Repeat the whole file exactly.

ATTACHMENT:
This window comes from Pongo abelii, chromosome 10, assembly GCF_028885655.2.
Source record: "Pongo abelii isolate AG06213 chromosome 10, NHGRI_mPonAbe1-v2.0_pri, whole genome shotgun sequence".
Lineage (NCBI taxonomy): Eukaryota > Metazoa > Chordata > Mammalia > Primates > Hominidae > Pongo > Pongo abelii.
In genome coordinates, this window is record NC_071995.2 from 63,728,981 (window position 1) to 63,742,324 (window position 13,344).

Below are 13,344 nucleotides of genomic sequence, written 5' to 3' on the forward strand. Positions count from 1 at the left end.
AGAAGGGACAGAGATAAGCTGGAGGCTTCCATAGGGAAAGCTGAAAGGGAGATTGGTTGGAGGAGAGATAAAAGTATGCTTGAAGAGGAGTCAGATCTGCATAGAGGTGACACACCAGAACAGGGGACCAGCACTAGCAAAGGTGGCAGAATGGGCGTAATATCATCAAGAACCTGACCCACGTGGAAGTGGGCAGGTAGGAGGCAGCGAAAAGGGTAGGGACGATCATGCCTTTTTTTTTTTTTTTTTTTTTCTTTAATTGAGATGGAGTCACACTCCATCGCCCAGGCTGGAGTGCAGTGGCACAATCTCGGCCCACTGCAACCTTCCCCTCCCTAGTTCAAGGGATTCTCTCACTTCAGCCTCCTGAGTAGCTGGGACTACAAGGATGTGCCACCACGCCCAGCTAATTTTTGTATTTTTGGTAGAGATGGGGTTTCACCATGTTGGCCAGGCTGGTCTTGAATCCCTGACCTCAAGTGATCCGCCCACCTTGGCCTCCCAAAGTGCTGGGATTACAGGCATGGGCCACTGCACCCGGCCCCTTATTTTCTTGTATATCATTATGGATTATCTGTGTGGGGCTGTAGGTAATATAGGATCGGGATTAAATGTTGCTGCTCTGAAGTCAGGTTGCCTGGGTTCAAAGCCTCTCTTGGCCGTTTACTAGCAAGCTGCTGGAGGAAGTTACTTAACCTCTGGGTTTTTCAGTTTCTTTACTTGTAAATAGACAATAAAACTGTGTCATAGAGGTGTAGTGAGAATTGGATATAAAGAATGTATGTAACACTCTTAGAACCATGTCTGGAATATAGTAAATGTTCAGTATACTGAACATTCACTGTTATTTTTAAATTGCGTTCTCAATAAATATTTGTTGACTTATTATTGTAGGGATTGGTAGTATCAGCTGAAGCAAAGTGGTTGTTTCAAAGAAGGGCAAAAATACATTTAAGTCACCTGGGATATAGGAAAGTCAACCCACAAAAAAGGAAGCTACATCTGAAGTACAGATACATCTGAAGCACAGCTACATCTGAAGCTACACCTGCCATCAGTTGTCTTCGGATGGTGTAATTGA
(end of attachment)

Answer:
This window comes from Pongo abelii, chromosome 10, assembly GCF_028885655.2.
Source record: "Pongo abelii isolate AG06213 chromosome 10, NHGRI_mPonAbe1-v2.0_pri, whole genome shotgun sequence".
Lineage (NCBI taxonomy): Eukaryota > Metazoa > Chordata > Mammalia > Primates > Hominidae > Pongo > Pongo abelii.
In genome coordinates, this window is record NC_071995.2 from 63,728,981 (window position 1) to 63,742,324 (window position 13,344).

Below are 13,344 nucleotides of genomic sequence, written 5' to 3' on the forward strand. Positions count from 1 at the left end.
AGAAGGGACAGAGATAAGCTGGAGGCTTCCATAGGGAAAGCTGAAAGGGAGATTGGTTGGAGGAGAGATAAAAGTATGCTTGAAGAGGAGTCAGATCTGCATAGAGGTGACACACCAGAACAGGGGACCAGCACTAGCAAAGGTGGCAGAATGGGCGTAATATCATCAAGAACCTGACCCACGTGGAAGTGGGCAGGTAGGAGGCAGCGAAAAGGGTAGGGACGATCATGCCTTTTTTTTTTTTTTTTTTTTTCTTTAATTGAGATGGAGTCACACTCCATCGCCCAGGCTGGAGTGCAGTGGCACAATCTCGGCCCACTGCAACCTTCCCCTCCCTAGTTCAAGGGATTCTCTCACTTCAGCCTCCTGAGTAGCTGGGACTACAAGGATGTGCCACCACGCCCAGCTAATTTTTGTATTTTTGGTAGAGATGGGGTTTCACCATGTTGGCCAGGCTGGTCTTGAATCCCTGACCTCAAGTGATCCGCCCACCTTGGCCTCCCAAAGTGCTGGGATTACAGGCATGGGCCACTGCACCCGGCCCCTTATTTTCTTGTATATCATTATGGATTATCTGTGTGGGGCTGTAGGTAATATAGGATCGGGATTAAATGTTGCTGCTCTGAAGTCAGGTTGCCTGGGTTCAAAGCCTCTCTTGGCCGTTTACTAGCAAGCTGCTGGAGGAAGTTACTTAACCTCTGGGTTTTTCAGTTTCTTTACTTGTAAATAGACAATAAAACTGTGTCATAGAGGTGTAGTGAGAATTGGATATAAAGAATGTATGTAACACTCTTAGAACCATGTCTGGAATATAGTAAATGTTCAGTATACTGAACATTCACTGTTATTTTTAAATTGCGTTCTCAATAAATATTTGTTGACTTATTATTGTAGGGATTGGTAGTATCAGCTGAAGCAAAGTGGTTGTTTCAAAGAAGGGCAAAAATACATTTAAGTCACCTGGGATATAGGAAAGTCAACCCACAAAAAAGGAAGCTACATCTGAAGTACAGATACATCTGAAGCACAGCTACATCTGAAGCTACACCTGCCATCAGTTGTCTTCGGATGGTGTAATTGA